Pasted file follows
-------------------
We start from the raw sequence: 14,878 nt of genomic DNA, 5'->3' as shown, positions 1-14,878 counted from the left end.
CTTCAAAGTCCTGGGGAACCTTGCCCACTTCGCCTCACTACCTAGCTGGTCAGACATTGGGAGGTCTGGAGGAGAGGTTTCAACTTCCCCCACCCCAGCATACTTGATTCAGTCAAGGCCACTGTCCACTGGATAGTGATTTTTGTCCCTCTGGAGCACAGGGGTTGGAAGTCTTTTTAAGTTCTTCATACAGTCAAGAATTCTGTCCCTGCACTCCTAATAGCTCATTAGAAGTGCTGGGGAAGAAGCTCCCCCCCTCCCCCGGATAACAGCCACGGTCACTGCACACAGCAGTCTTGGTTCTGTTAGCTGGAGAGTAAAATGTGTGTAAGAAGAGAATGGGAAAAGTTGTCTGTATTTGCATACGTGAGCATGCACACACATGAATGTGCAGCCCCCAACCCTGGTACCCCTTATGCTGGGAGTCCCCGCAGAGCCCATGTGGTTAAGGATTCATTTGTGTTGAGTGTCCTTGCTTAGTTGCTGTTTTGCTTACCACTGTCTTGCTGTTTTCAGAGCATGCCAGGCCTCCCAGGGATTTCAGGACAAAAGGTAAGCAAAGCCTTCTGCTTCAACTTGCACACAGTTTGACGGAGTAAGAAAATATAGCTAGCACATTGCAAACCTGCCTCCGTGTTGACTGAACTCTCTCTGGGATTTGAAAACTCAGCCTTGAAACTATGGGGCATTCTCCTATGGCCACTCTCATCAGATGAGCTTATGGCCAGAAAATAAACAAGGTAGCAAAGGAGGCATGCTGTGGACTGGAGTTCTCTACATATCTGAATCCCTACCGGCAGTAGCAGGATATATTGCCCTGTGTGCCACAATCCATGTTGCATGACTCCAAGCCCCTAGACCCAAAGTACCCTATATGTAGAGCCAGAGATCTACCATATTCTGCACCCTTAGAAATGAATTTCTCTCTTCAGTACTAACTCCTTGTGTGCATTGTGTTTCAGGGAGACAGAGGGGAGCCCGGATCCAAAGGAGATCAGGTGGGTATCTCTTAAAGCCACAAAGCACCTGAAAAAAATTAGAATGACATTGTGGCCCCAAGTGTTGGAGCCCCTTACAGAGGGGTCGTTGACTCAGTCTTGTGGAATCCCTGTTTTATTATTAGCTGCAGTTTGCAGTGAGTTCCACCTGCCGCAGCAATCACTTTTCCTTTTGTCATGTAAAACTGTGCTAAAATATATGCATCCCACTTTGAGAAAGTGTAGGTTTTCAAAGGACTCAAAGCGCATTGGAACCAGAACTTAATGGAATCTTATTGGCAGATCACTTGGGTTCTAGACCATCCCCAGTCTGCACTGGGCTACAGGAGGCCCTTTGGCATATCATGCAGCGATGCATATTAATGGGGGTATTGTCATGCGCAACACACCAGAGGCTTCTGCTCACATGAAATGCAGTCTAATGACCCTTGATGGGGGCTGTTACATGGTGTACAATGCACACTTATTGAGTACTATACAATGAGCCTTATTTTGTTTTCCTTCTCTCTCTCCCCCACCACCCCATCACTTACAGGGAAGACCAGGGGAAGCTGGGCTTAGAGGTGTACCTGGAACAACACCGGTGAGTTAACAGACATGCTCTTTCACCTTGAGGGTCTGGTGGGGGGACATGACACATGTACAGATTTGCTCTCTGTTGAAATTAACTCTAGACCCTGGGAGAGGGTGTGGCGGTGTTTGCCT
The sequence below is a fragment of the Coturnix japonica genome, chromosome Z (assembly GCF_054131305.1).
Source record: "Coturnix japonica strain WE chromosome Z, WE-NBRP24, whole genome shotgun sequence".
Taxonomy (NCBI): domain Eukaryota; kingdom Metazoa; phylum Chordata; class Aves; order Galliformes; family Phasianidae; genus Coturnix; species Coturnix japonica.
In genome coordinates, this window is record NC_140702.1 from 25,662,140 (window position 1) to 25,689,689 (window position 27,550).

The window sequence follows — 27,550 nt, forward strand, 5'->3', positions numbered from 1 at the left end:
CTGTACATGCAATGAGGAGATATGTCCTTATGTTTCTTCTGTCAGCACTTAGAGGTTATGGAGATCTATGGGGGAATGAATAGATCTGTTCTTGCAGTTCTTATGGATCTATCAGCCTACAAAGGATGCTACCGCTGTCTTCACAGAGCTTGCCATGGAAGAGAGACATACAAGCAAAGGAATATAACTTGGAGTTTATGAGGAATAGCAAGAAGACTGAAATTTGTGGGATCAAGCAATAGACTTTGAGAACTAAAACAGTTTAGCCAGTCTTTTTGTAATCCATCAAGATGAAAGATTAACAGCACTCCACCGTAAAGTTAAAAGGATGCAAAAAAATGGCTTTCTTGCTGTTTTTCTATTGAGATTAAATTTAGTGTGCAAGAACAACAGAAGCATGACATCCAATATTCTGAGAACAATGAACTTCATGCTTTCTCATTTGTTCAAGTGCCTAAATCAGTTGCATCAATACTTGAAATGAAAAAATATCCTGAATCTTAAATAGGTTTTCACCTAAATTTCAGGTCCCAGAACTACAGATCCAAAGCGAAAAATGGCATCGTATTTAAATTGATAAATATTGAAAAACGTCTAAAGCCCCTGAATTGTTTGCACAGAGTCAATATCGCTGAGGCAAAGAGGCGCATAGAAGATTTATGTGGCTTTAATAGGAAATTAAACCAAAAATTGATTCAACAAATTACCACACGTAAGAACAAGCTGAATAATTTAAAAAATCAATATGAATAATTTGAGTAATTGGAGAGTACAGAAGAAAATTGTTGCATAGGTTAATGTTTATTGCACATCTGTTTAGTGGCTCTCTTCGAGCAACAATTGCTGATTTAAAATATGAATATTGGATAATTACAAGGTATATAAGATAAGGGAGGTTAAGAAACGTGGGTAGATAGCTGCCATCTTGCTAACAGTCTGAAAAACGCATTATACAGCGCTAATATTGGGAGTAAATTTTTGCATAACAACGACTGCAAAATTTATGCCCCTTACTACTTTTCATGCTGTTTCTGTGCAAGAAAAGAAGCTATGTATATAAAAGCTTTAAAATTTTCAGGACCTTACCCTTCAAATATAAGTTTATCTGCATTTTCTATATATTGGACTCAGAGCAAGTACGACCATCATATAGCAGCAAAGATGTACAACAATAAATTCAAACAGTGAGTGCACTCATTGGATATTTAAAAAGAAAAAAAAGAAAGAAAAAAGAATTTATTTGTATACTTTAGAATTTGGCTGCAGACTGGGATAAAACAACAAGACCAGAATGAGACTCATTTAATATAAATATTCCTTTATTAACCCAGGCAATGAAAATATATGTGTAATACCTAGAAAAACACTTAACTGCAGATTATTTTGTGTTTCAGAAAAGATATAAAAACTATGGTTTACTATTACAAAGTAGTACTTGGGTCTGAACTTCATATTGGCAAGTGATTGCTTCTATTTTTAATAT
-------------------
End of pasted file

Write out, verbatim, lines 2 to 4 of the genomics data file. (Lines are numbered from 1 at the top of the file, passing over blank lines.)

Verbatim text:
CTTCAAAGTCCTGGGGAACCTTGCCCACTTCGCCTCACTACCTAGCTGGTCAGACATTGGGAGGTCTGGAGGAGAGGTTTCAACTTCCCCCACCCCAGCATACTTGATTCAGTCAAGGCCACTGTCCACTGGATAGTGATTTTTGTCCCTCTGGAGCACAGGGGTTGGAAGTCTTTTTAAGTTCTTCATACAGTCAAGAATTCTGTCCCTGCACTCCTAATAGCTCATTAGAAGTGCTGGGGAAGAAGCTCCCCCCCTCCCCCGGATAACAGCCACGGTCACTGCACACAGCAGTCTTGGTTCTGTTAGCTGGAGAGTAAAATGTGTGTAAGAAGAGAATGGGAAAAGTTGTCTGTATTTGCATACGTGAGCATGCACACACATGAATGTGCAGCCCCCAACCCTGGTACCCCTTATGCTGGGAGTCCCCGCAGAGCCCATGTGGTTAAGGATTCATTTGTGTTGAGTGTCCTTGCTTAGTTGCTGTTTTGCTTACCACTGTCTTGCTGTTTTCAGAGCATGCCAGGCCTCCCAGGGATTTCAGGACAAAAGGTAAGCAAAGCCTTCTGCTTCAACTTGCACACAGTTTGACGGAGTAAGAAAATATAGCTAGCACATTGCAAACCTGCCTCCGTGTTGACTGAACTCTCTCTGGGATTTGAAAACTCAGCCTTGAAACTATGGGGCATTCTCCTATGGCCACTCTCATCAGATGAGCTTATGGCCAGAAAATAAACAAGGTAGCAAAGGAGGCATGCTGTGGACTGGAGTTCTCTACATATCTGAATCCCTACCGGCAGTAGCAGGATATATTGCCCTGTGTGCCACAATCCATGTTGCATGACTCCAAGCCCCTAGACCCAAAGTACCCTATATGTAGAGCCAGAGATCTACCATATTCTGCACCCTTAGAAATGAATTTCTCTCTTCAGTACTAACTCCTTGTGTGCATTGTGTTTCAGGGAGACAGAGGGGAGCCCGGATCCAAAGGAGATCAGGTGGGTATCTCTTAAAGCCACAAAGCACCTGAAAAAAATTAGAATGACATTGTGGCCCCAAGTGTTGGAGCCCCTTACAGAGGGGTCGTTGACTCAGTCTTGTGGAATCCCTGTTTTATTATTAGCTGCAGTTTGCAGTGAGTTCCACCTGCCGCAGCAATCACTTTTCCTTTTGTCATGTAAAACTGTGCTAAAATATATGCATCCCACTTTGAGAAAGTGTAGGTTTTCAAAGGACTCAAAGCGCATTGGAACCAGAACTTAATGGAATCTTATTGGCAGATCACTTGGGTTCTAGACCATCCCCAGTCTGCACTGGGCTACAGGAGGCCCTTTGGCATATCATGCAGCGATGCATATTAATGGGGGTATTGTCATGCGCAACACACCAGAGGCTTCTGCTCACATGAAATGCAGTCTAATGACCCTTGATGGGGGCTGTTACATGGTGTACAATGCACACTTATTGAGTACTATACAATGAGCCTTATTTTGTTTTCCTTCTCTCTCTCCCCCACCACCCCATCACTTACAGGGAAGACCAGGGGAAGCTGGGCTTAGAGGTGTACCTGGAACAACACCGGTGAGTTAACAGACATGCTCTTTCACCTTGAGGGTCTGGTGGGGGGACATGACACATGTACAGATTTGCTCTCTGTTGAAATTAACTCTAGACCCTGGGAGAGGGTGTGGCGGTGTTTGCCT
The sequence below is a fragment of the Coturnix japonica genome, chromosome Z (assembly GCF_054131305.1).
Source record: "Coturnix japonica strain WE chromosome Z, WE-NBRP24, whole genome shotgun sequence".